Cornellians looking to wish upon shooting stars can catch sight of the upcoming annual meteor showers — the Lyrids will peak before dawn on April 21 and 22, and the eta Aquariids will descend upon the sky at its peak May 4 and 5.
Each meteor shower is named after the point in the sky that the meteors appear to be coming from — the Lyrids radiate out from the constellation Lyra, while the eta Aquariids appear to come from the constellation Aquarius.
These bright streaks that illuminate the sky have captured humans’ wonder for millennia, as dashes of light race across the sky during spectacular shows called meteor showers.
Although a grandiose sight, meteor showers come from small pieces of rock burning in the atmosphere.
Comets, which are cosmic ice balls of frozen rock and dust, travel in an elliptical orbit around the sun. As a comet orbits, the ice surrounding small particles of rock vaporizes, leaving behind the rock debris that continues to travel with the comet.
Due to pressure caused by radiation from the sun, the small pieces of rock deviate from the comet, creating a stream of debris around and behind it — forming the comet’s characteristic tail.
According to Prof. Philip Nicholson, astronomy, every year, the orbit of Comet Thatcher intersects or touches the Earth’s path around the sun. This crossing causes debris from the comet to enter the Earth’s atmosphere and burn, producing the streaks of light seen as “shooting stars” during the Lyrids meteor shower.
Relatively unchanging comet orbits guarantee annual meteor showers, while other meteor showers occur more sporadically, Nicholson said.
While most meteor showers originate from comets, a few can also come from asteroids. Defined by their lack of a characteristic comet tail, such asteroids are former comets that have lost their gases and ice because the sun evaporated them. However, the dusty rock debris that still surrounds the asteroid can diverge and cause a meteor shower, according to Nicholson.
Nicholson added that dust from an asteroid can be a centuries-old relic from its time as a comet.
“It may be that the dust making up the meteor shower actually came off [an asteroid] when it was still a functioning comet,” Nicholson said. “The dust may stay in orbit for centuries before entering the Earth’s atmosphere.”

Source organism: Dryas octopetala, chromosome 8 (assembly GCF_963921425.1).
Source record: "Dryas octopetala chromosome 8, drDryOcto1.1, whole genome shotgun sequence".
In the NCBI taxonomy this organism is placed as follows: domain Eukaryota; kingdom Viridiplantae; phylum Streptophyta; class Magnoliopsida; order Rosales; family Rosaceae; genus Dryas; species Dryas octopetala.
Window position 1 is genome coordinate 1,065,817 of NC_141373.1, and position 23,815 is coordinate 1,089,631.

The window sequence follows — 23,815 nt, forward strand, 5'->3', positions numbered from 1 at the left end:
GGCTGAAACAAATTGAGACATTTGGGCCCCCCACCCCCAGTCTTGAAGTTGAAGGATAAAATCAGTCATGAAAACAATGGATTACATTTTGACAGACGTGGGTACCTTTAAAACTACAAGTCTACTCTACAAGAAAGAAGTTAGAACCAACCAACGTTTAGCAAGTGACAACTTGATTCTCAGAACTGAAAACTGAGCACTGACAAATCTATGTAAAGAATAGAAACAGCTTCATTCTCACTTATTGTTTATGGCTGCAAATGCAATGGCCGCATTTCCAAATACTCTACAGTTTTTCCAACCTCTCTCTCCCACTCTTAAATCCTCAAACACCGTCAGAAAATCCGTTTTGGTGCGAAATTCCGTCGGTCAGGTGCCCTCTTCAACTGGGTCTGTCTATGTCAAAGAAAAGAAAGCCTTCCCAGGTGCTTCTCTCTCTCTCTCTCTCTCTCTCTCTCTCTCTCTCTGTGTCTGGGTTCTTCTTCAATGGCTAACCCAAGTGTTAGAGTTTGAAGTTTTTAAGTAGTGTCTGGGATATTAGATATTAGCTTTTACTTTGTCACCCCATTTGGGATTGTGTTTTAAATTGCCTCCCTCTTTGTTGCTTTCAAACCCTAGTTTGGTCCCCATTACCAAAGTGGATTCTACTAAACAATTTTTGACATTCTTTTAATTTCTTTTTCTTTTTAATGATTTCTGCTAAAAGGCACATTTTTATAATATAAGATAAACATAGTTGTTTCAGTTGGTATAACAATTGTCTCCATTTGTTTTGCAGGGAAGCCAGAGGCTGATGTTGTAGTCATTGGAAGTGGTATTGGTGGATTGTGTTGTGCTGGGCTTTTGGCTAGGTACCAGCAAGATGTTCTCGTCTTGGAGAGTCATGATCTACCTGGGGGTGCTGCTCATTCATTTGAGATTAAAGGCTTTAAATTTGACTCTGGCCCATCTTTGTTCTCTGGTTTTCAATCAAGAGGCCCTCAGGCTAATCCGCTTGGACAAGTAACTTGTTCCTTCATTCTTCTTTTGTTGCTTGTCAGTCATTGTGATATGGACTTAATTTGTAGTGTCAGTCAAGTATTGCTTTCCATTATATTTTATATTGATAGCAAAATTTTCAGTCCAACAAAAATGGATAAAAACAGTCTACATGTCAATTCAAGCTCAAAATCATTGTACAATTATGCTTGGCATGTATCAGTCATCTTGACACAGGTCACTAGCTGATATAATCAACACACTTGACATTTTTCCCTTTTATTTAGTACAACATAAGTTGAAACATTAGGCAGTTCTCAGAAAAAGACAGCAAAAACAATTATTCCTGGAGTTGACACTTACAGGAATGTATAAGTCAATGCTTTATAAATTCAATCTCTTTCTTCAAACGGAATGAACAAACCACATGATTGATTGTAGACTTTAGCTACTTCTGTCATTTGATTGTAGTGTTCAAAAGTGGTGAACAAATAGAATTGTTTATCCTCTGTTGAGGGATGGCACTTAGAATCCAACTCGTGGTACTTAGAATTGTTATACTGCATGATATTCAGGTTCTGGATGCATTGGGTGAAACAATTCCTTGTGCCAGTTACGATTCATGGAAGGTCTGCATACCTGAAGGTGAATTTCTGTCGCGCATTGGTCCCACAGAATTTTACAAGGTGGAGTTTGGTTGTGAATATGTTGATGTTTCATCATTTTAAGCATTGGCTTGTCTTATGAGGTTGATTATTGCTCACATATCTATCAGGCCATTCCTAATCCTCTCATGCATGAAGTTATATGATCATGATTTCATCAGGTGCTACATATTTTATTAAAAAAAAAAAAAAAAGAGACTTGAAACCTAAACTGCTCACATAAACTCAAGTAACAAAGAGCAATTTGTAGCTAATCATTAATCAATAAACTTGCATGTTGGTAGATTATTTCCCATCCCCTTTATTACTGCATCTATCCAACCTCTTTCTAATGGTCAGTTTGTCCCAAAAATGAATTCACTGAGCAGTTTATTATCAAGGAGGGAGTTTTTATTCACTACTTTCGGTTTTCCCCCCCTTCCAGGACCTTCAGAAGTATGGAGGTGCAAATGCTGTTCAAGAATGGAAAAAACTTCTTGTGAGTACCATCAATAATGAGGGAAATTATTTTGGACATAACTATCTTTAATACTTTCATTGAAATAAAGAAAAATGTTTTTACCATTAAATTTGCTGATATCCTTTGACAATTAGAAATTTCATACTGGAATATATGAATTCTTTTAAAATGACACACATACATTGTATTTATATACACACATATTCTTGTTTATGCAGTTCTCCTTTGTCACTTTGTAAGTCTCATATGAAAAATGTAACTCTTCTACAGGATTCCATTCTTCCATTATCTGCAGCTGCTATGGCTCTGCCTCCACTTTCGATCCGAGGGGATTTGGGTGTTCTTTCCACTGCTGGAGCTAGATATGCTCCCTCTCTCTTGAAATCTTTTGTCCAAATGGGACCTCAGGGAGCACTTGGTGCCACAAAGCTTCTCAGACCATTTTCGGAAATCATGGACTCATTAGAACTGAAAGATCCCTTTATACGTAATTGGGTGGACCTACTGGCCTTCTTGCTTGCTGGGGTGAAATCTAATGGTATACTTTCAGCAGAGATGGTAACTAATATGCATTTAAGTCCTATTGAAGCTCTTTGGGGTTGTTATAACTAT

Regardless of the origin of the meteor showers, the debris that burns up in the Earth’s atmosphere ultimately causes the appearance of bright streaks across the sky.
While the meteors seen from Earth appear to be large in the night sky, in reality, the debris is typically the size of a sand particle. Pieces of debris that are a few millimeters larger would produce a more explosive type of meteor called a fireball, Nicholson said.
Nicholson explained that as the meteor enters the atmosphere, a longer amount of time is required for the heat to reach the center of a larger-sized meteor. But since meteors only pass through the atmosphere for a few seconds, some meteors cannot withstand the rapid buildup of heat, leading to an explosion, Nicholson said.
“Some of them explosively disintegrate when they get to a certain amount of heat on the inside,” Nicholson said. “That’s what produces what looks like a visible explosion.”
Although an infrequent sighting, fireballs can appear in a select few meteor showers — including the Lyrids meteor shower peaking this week.
The frequency and duration of meteor showers and fireballs can also be inconsistent because the debris of each comet is not entirely uniform.
If more debris enters the Earth’s atmosphere, more meteors will streak through the night, meaning the number of meteors viewers can expect to see will fall within a predicted range, Nicholson said. The Lyrids is estimated to have around 10 to 15 meteors per hour.
Both of the spring meteor showers are expected to show a number of meteors in the northern hemisphere, with eta Aquariids anticipated to be one of the strongest showers this year. For those who plan to view these meteor showers, Nicholson advised students to visit a place with less light pollution, such as Mount Pleasant — a prime stargazing spot in nearby Dryden that is also home to Cornell’s Hartung-Boothroyd Observatory.
“You really need a dark, moonless night to watch for meteors,” Nicholson said. “[It’s] best to find a spot on a hilltop outside of Ithaca … or a dark corner of [the botanical gardens] if you don’t have a vehicle.”
Ngoc Truong grad, who works with Prof. Jonathan Lunine, astronomy, also advised students to check the weather for clear skies before camping out to see the meteor shower.
According to Truong, the meteor shower will likely be the most visible at around 2 a.m. or 3 a.m. on April 22.
The eta Aquariids might make a brighter showing, as Nicholson said the moon will only be 27 percent illuminated, creating a dark backdrop for the shining meteors.